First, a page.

- Live near animals, especially pigs and cows. Indoor household pets can help reduce a child’s chances of being allergic as well.
- Hand wash dishes rather than using a dishwasher, especially when they are young.
- Let your children spend a lot of time playing on the floor and in the dirt. If they smell bad, give them a both by all means but don’t over bath them.
- Feed your children garden grown foods from your garden or local farmer’s markets and certainly avoid food that has been irradiated.
- Try your best to avoid having a C-section.
- When they are old enough, feed your children cultured foods regularly like yogurt, sauerkraut, pickles, Kim chi, and kefir.
- Consider, taking a probiotic during pregnancy
- Breast feed if at all possible
- With the help of your child’s pediatrician, introduce peanut protein and possibly other highly allergenic foods early in life.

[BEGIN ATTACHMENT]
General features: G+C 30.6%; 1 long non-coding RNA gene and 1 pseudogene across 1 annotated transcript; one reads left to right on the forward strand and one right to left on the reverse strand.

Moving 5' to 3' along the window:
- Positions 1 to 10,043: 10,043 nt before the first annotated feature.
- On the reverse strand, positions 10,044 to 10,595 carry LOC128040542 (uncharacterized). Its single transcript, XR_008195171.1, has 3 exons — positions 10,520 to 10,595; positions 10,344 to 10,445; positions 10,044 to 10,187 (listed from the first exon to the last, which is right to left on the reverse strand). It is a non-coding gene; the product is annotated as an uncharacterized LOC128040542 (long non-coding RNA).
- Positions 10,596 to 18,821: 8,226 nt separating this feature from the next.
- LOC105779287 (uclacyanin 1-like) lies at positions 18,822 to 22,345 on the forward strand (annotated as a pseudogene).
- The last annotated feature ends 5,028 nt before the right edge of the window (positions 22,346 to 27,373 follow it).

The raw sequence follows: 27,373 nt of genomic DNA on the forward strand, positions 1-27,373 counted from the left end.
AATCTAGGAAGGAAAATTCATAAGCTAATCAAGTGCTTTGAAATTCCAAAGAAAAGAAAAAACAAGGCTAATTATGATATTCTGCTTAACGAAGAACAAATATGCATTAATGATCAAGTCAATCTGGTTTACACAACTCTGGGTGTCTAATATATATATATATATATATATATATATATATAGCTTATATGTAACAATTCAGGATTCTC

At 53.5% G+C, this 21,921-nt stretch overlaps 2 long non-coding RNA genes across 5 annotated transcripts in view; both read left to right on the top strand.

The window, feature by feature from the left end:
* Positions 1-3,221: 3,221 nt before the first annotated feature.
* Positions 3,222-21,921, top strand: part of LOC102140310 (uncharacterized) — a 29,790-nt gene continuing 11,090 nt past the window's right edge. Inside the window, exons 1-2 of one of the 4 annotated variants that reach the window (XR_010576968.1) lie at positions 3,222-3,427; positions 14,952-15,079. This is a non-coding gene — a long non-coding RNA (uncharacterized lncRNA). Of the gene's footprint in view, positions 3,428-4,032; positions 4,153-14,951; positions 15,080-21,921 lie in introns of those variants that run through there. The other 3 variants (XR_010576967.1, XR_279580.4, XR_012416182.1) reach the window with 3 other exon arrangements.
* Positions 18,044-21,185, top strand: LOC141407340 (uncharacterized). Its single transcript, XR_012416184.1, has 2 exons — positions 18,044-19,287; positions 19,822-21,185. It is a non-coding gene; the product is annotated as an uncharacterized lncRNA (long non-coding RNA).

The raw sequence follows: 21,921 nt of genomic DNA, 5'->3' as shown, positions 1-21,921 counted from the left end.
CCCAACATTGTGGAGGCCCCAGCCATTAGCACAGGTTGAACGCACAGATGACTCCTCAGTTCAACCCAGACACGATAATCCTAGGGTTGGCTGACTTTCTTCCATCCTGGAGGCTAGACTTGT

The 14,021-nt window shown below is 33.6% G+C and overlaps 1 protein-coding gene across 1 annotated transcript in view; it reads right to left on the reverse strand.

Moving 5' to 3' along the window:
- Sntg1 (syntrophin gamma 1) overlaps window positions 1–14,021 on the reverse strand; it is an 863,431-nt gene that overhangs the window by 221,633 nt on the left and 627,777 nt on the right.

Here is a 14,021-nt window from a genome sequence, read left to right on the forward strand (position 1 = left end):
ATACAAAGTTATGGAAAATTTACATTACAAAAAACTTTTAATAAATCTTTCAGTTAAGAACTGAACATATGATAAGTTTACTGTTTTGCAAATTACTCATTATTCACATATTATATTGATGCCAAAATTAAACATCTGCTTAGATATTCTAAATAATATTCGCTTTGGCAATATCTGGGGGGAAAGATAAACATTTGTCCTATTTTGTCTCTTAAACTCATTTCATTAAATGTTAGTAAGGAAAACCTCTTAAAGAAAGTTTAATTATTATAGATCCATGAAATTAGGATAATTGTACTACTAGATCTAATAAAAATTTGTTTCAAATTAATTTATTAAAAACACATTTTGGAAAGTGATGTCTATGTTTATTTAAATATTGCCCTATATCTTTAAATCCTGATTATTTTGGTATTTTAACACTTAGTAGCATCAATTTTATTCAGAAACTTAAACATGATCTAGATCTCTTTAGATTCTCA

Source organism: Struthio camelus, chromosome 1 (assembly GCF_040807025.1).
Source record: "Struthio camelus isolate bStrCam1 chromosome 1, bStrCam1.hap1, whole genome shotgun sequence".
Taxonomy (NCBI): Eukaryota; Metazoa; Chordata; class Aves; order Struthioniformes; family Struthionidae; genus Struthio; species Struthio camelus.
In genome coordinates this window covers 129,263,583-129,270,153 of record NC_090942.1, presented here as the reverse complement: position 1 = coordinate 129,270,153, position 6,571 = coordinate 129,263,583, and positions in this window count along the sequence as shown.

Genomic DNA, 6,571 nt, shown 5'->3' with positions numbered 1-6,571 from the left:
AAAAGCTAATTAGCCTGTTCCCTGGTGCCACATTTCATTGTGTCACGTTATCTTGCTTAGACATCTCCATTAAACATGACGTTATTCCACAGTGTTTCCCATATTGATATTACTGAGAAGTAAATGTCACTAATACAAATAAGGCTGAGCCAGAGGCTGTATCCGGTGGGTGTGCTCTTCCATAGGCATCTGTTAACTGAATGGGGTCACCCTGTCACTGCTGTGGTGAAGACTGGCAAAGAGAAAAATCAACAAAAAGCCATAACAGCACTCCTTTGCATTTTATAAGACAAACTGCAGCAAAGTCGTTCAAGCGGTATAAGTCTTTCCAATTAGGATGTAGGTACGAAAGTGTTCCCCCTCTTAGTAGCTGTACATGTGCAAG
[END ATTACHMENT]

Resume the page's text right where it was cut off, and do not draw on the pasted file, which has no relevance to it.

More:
- And finally, try, if possible, to avoid antibiotics and antacid medicines in your children’s first six months of life. There are probably others meds to avoid but that is what comes to mind.
Well that’s it for this edition of Portable Practical Pediatrics. If you enjoy learning about child health and wellness with pedcasts, take the plunge and subscribe, by all means. It’s easy and I know you will be glad you did. I am honored to that you joined us today. This is Doc Smo, hoping you can put the squeezes, on your children’s sneezes. Until next time.
Many thanks to Dr. Monica Miller and Dr. Charlotte Rouchouze for for editing assistance. A very special thanks also to Jared Katz, age 9 of Atlanta Georgia, for his excellent voice introduction to this edition of Portable Practical Pediatrics!